We started off a beautiful evening by returning to our old haunt of Long Island University in downtown Brooklyn, where we taught from the winter of '75 to the summer of '78 and have only the fondest of memories for our early days in the academia racket.
Thanks to our friends at Afro-Punk, we got word about today's 6 p.m. opening reception at LIU's Salena Gallery for "We’ve Gotta Have It!: Art Inspired by Spike Lee," a showcase of
art from participants worldwide in honor of legendary filmmaker Spike Lee. Although Lee is known for his prolific moving images, his work has also influenced a multitude of visuals artists across genre, language and borders. This juried exhibit is an opportunity to showcase artwork and offer a public thank you for his inspiration.
It was the first event of this weekend's tribute to native son Spike Lee, "Where's Mars?: Brooklyn Honors Spike Lee," orchestrated by PlanIt Brooklyn (the filmmaker and his production company are not involved), and a great beginning. It drew a large and enthusiastic crowd, us among them, for a look at some really excellent art.
After getting off the G train at Fulton Street, we walked over to the familiar LIU campus (in all our time working there, we always drove from the other end of Flatbush Avenue and parked either at street meters or at the then-public lot north of Junior's), but when we saw this ghost sign as we walked on Rockwell Place, we couldn't recall rates that low. . .
Nelson George, in his wonderful memoir City Kid (our hold on the book from the Brooklyn Public Library finally brought it to us on Monday and we devoured it by Tuesday), knew Spike Lee before he was Spike Lee back in Fort Greene in the early 1980s. An investor in She's Gotta Have It, writes in his chapter on Spike:
In most successful public careers there are defining moments when that person enters the cultural consciousness. For Spike that was the 1986 Cannes Film Festival. He'd already sold She's to Island Films, after a successful screening at the San Francisco festival, so much of the pressure was off. He came into 19 Willoughby [Nelson's house] with six mock-ups of the poster, including the one that ended up in movie houses around the country. I threw in my two cents on which one I liked (the one he used!), and then gave Spike a couple of hundred dollars to spend in France on himself. It was probably the last time Spike Lee ever needed a loan.
By the time Spike came back from Europe, the game had changed forever. As "the black Woody Allen," he was a media sensation, and was smart enough to use that initial acclaim to build a massive career. Suddenly black nerds were chic. No longer were the only black Amerian role models athletes, musicians, hustlers, or activists. The bookish gal, the scholarly teen, the wannabe historian, the dedicated cinephile, while praised during black history month, had rarely been icons. Spike's visibility changed that. . .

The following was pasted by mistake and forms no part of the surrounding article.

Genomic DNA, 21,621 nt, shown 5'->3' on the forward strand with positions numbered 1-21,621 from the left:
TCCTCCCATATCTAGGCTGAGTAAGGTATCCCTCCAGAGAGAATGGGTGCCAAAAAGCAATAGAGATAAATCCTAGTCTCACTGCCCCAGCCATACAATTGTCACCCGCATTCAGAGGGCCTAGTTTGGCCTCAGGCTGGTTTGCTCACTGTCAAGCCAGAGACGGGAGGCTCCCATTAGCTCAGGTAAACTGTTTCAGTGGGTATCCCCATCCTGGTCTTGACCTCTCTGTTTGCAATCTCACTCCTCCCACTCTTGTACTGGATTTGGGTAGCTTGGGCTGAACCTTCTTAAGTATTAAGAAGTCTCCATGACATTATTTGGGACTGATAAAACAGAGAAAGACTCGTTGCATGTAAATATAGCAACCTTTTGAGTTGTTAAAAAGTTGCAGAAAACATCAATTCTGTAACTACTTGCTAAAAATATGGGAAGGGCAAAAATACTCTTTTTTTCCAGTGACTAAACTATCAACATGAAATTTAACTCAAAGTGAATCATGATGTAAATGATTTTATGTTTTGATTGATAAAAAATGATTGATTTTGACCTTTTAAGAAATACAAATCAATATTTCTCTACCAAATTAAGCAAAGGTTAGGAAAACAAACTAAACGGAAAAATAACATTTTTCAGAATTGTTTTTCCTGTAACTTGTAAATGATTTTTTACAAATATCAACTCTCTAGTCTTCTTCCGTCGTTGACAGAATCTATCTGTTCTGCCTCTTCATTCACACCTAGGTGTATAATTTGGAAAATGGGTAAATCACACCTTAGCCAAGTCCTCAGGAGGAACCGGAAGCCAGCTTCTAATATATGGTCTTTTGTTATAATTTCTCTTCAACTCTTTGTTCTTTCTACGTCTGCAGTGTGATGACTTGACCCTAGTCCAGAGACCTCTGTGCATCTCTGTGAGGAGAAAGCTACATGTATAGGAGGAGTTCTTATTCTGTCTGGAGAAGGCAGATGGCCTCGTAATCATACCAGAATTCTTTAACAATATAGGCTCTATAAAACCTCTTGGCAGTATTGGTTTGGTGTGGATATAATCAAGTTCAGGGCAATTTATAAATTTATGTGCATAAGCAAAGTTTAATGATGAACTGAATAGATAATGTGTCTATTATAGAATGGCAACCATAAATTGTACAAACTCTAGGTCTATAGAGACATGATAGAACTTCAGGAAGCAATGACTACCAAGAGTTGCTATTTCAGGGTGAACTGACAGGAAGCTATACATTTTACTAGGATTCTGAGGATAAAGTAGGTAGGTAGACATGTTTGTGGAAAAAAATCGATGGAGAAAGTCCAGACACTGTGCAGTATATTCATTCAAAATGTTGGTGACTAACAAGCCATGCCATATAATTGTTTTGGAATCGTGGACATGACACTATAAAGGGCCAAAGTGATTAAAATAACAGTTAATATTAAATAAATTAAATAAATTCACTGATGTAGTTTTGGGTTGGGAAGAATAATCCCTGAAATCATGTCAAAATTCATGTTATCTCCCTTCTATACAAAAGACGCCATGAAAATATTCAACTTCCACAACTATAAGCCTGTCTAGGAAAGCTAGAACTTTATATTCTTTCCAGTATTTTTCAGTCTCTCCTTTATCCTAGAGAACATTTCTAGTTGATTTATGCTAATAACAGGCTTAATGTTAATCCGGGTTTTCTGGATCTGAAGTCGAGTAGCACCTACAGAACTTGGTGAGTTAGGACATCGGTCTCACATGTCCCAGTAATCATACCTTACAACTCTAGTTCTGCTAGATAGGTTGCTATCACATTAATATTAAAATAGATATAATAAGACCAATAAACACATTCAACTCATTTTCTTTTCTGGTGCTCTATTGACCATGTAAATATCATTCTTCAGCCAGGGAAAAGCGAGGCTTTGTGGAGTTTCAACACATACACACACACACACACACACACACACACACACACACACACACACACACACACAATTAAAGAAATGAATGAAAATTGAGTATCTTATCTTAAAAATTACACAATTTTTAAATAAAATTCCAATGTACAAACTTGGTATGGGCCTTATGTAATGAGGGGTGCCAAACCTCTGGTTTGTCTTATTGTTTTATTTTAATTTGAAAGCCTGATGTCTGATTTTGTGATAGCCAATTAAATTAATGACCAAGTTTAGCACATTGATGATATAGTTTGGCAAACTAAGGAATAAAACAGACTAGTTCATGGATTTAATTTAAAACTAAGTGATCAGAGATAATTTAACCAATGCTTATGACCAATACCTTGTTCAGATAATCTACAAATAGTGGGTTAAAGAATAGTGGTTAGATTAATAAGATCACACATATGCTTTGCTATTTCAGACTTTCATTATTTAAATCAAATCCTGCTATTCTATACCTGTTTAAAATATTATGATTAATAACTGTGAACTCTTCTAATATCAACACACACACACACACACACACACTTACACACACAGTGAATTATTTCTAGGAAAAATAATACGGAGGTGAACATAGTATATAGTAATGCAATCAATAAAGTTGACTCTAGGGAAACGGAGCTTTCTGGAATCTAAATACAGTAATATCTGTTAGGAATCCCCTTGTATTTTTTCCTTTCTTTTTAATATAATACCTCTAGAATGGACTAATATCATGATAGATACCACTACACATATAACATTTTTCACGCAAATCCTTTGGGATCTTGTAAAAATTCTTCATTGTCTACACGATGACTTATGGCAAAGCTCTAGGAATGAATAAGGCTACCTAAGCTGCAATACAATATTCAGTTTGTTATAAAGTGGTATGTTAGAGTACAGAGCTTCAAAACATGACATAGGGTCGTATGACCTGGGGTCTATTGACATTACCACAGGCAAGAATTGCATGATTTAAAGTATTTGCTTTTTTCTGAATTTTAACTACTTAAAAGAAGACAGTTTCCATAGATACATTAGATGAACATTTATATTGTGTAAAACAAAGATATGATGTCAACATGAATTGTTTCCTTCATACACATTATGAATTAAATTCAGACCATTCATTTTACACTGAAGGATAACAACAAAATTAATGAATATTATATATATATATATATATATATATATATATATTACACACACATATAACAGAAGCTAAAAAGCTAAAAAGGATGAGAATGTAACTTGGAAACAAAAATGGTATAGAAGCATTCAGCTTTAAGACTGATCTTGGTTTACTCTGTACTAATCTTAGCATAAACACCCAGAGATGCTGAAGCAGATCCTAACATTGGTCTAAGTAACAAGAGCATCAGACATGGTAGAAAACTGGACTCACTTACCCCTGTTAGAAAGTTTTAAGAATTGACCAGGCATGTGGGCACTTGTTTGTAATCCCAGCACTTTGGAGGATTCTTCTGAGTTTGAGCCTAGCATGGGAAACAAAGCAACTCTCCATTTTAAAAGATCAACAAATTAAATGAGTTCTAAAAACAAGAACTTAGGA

We recall the incredible excitement we felt when we saw She's Gotta Have It at a suburban movie theater in Lauderhill, Florida. It was unlike any movie we'd ever seen, true to a part of Brooklyn and the African-American community we knew but had never been represented in mainstream films.
Obviously a whole generation grew up under Spike Lee's influence and some of the wonderful artists in this show (curated by an eminent panel) owe some debt to Spike for inspiration. Working in varied media and with different sensibilities, they nevertheless showed things in common in this show. It's easy to dismiss an exhibition like this one as a gimmick, but it's not. The work is good, and you should get down to LIU to see it.
Untitled by Jennifer Drinkwater
Our puny cell phone didn't get very good pics of these artworks, and many are unavailable on the web for obvious copyright reasons. And we couldn't post some that we really liked, like the one by Che Kothari (a favorite of ours, we appropriated one of his pic when we ran for Congress in Arizona) called k-os - Do The Right Thing - Love/Hate - Radio Raheem or an untitled photo by Alzo Slade or triple-threat-man Ka-Son Reeves' terrific Block Party painting or Sylvia Maier's haunting Portait of Spencer (Spencer Richards?). But we're posting a few others. . .
Our Story by Layla Sola
Martin Loves Coretta by Paul DEO
Crown Heights' Jen One
Mo Better by Ron Ackins
Joker Sambo by Nelson Caban
View Into A New World by Musa
A Prayer for Red-A Prayer for Malik by Marcus Anderson
We definitely enjoyed this show and are grateful to the artists, the curators Coup d'etat Arts & Raquel Wilson, the jurors, LIU and everyone behind it. And, like everyone, we're especially grateful for Spike.
You can catch We've Gotta Have It! till July 10 at Long Island University's Salena Gallery.